Cancer detection via primary care urgent referral and association with practice characteristics: A retrospective cross-sectional study in England from 2009/2010 to 2018/2019

Thomas Round*, Mark Ashworth, Veline L'Esperance, Henrik Moller

*Corresponding author for this work

Research output: Contribution to journalArticlepeer-review

17 Citations (Scopus)

Abstract

Background There is substantial variation in the use of urgent suspected cancer referral (2-week wait [2WW]) between practices. Aim To examine the change in use of 2WW referrals in England over 10 years (2009/2010 to 2018/2019) and the practice and population factors associated with cancer detection. Design and setting Retrospective cross-sectional study of English general practices and their 2WW referral and Cancer Waiting Times database detection data (all cancers other than non-melanoma skin cancers) from 2009/2010 to 2018/2019. Method A retrospective study conducted using descriptive statistics of changes over 10 years in 2WW referral data. Yearly linear regression models were used to determine the association between cancer detection rates and quintiles of practice and population characteristics. Predicted cancer detection rates were calculated, as well as the difference between lowest to highest quintiles. Results Over the 10 years studied there were 14.89 million 2WW referrals (2.24 million in 2018/2019), and 2.68 million new cancer diagnoses, of which 1.26 million were detected following 2WW. The detection rate increased from 41% to 52% over the time period. In 2018/2019 an additional 66 172 cancers were detected via 2WW compared with 2009/2010. Higher cancer detection via 2WW referrals was associated with larger practices and those with younger GPs. From 2016/2017 onwards more deprived practice populations were associated with decreased cancer detection. Conclusion From 2009/2010 to 2018/2019 2WW referrals increased on average by 10% year on year. The most consistent association with higher cancer detection was found for larger practices and those with younger GPs, though these differences became attenuated over time. The more recent association between increased practice deprivation and lower cancer detection is a cause for concern. The COVID-19 pandemic has led to significant impacts on 2WW referral activity and the impact on patient outcomes will need to be studied.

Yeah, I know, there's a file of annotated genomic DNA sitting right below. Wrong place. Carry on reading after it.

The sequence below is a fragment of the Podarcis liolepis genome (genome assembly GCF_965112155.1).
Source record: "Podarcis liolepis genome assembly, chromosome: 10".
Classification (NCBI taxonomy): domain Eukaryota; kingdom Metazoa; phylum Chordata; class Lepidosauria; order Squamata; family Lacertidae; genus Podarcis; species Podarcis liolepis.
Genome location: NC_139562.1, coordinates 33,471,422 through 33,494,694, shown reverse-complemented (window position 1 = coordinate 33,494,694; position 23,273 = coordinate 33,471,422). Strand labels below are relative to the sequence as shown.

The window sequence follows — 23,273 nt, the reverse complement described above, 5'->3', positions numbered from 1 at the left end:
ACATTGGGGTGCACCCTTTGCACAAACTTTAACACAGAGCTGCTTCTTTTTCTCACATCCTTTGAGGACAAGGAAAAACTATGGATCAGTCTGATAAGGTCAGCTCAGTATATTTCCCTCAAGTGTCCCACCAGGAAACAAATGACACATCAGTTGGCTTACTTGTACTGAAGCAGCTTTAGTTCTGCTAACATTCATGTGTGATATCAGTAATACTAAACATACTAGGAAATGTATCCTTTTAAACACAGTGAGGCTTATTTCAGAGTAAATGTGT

Original languageEnglish
Pages (from-to)E826-E835
JournalBritish Journal of General Practice
Volume71
Issue number712
DOIs
Publication statusPublished - Nov 2021

Keywords

  • Cancer
  • Early diagnosis
  • Primary care
  • Referral and consultation

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